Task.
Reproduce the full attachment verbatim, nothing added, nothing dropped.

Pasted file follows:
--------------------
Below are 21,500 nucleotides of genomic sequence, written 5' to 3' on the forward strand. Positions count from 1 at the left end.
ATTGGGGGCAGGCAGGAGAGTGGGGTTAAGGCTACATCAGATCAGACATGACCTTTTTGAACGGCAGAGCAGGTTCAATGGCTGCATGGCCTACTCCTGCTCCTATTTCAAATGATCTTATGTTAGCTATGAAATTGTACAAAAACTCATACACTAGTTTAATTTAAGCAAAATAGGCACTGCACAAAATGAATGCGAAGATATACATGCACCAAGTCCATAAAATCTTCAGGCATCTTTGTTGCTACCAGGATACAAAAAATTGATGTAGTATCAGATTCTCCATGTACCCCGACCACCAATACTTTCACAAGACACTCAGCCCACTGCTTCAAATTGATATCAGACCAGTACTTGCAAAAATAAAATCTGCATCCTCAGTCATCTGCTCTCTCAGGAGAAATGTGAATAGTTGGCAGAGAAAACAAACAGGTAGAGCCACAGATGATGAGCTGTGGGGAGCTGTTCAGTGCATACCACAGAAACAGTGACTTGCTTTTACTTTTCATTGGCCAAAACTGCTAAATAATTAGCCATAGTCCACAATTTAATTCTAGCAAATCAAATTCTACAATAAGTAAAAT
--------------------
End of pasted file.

Below are 21,500 nucleotides of genomic sequence, written 5' to 3' on the forward strand. Positions count from 1 at the left end.
ATTGGGGGCAGGCAGGAGAGTGGGGTTAAGGCTACATCAGATCAGACATGACCTTTTTGAACGGCAGAGCAGGTTCAATGGCTGCATGGCCTACTCCTGCTCCTATTTCAAATGATCTTATGTTAGCTATGAAATTGTACAAAAACTCATACACTAGTTTAATTTAAGCAAAATAGGCACTGCACAAAATGAATGCGAAGATATACATGCACCAAGTCCATAAAATCTTCAGGCATCTTTGTTGCTACCAGGATACAAAAAATTGATGTAGTATCAGATTCTCCATGTACCCCGACCACCAATACTTTCACAAGACACTCAGCCCACTGCTTCAAATTGATATCAGACCAGTACTTGCAAAAATAAAATCTGCATCCTCAGTCATCTGCTCTCTCAGGAGAAATGTGAATAGTTGGCAGAGAAAACAAACAGGTAGAGCCACAGATGATGAGCTGTGGGGAGCTGTTCAGTGCATACCACAGAAACAGTGACTTGCTTTTACTTTTCATTGGCCAAAACTGCTAAATAATTAGCCATAGTCCACAATTTAATTCTAGCAAATCAAATTCTACAATAAGTAAAAT